Sharky (Burt Reynolds) is a decorated narcotics detective who gets demoted down to the vice squad after a citizen accidentally gets shot during a botched bust.  Sharky quickly finds his way onto a case involving a $1,000 a night hooker named Dominoe (Rachel Ward) whose client is a shady senator (Earl Holliman).  He sets up a stakeout where he watches her apartment around the clock and while spying on her, Sharky inevitably falls in love with her.  Sharky then aims to protect Dominoe from both her slimy pimp AND a psychotic killer. 


Reynolds was also behind the camera for this hard-boiled crime drama based on the novel by William Diehl.  The film is overlong and moves at a deliberate pace but Reynolds is excellent.  Around this time he was doing all those Cannonball Run movies where he basically played himself, so this must have been a nice change of pace for him to have such a meaty role.  He’s great in the scenes where he’s watching Ward from afar and you can genuinely see him aching for her, especially when she’s bedding down other men. 


Ward is pretty good at the object of Sharky’s affection and Henry Silva is awesome as the heroin snorting killer with a serious grudge against prostitutes.  The supporting cast including Charles Durning, Brian Keith and Bernie Casey all hit their marks effectively and provide fine back-up for Burt.


After a promising start, things get deadly dull as soon as Burt starts romancing Rachel.  The scenes where Burt and Rachel watch kids playing are about as saccharine as you can get in a motion picture.  These scenes are at odds with the rest of the flick and stick out like a sore thumb. 


Speaking of painful appendages, there is one harrowing scene where a dirty cop cuts Sharky’s fingers off one by one that will have you squirming in your seats.  Burt even CRIES during it, which again just shows his acting chops even more.  Had the flick had a couple more scenes like this, one or two more shootouts and an extra random ass ninja attack, it might have been one of Burt’s best.  As it is, it’s close but no cigar.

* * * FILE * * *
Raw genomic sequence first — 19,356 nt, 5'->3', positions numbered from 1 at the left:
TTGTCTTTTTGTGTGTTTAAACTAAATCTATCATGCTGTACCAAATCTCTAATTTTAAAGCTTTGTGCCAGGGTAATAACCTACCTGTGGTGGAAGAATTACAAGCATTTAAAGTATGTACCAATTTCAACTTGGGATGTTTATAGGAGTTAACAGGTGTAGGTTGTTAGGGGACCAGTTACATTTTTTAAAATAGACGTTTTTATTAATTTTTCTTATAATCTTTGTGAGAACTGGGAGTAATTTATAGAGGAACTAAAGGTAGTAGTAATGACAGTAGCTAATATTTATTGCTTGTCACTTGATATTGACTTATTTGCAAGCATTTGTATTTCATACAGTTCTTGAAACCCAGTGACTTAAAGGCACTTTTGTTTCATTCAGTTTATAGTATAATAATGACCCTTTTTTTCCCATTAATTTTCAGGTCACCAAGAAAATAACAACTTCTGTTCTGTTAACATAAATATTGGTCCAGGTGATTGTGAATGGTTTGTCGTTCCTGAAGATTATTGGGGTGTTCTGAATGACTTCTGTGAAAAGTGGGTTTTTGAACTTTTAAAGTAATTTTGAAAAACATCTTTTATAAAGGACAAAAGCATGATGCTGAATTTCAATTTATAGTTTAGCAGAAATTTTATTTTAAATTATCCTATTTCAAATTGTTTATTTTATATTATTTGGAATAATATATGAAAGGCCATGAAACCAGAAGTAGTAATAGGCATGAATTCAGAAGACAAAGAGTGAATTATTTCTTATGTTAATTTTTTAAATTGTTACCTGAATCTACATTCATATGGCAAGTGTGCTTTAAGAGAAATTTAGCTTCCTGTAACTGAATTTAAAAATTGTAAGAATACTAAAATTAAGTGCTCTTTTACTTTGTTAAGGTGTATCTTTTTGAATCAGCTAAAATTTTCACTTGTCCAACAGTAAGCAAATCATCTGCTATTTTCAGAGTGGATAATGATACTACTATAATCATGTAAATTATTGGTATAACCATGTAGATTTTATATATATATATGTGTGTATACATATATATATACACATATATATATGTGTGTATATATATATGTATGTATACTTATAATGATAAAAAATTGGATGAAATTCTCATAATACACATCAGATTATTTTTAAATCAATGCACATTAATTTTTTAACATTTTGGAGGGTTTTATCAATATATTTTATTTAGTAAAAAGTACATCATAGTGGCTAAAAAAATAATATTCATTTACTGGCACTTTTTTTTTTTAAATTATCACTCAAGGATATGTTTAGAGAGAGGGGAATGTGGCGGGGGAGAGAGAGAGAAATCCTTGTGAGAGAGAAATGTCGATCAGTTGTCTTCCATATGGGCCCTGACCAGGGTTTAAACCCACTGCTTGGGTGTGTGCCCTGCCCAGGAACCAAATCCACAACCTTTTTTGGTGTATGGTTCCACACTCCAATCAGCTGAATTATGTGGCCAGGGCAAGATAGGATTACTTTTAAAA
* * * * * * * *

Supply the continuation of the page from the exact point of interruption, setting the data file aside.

Diehl also has a cameo as a pimp.


Woody Harrelson is a missionary who along with his wife (Emily Mortimer) jump aboard the transsiberian express going from Beijing to Moscow.  When Woody hops off at a stop to check out some antique trains, Emily starts up a little fling with their bunkmate, a Latin lothario/drug smuggler.  She puts on the brakes though and it makes the dude so mad that he tries to rape her so Emily’s got to kill him.  Back aboard the train, they get a new bunkmate in the form of a persistent Russian policeman (Ben Kingsley), which makes poor Emily visibly upset, especially when she learns that she’s inexplicably stuck with her boytoy’s stash of heroin. 


Like Hostel, this movie reinforces why I never go outside of the good old US of A.  It’s not that I’m afraid I’m going to get killed by lunatics or incarcerated by unfriendly police officials or anything, it’s just that I hate being around a bunch of motherfuckers who don’t speak English.  (It’s comparable to going to McDonald’s.)


Director Brad (The Machinist) Anderson tries for that whole paranoia/claustrophobia of being in a confined space in a foreign country type deals.  The result is more like taking a train ride with a bunch of irritating people for two hours.  Harrelson’s incredibly naïve “Aw Shucks” persona is pretty grating and Mortimer’s cunt queen routine gets on your nerves real fast.  Kingsley is good as the steely eyed detective, but his performance alone can’t save this slow moving, boring and dreary thriller.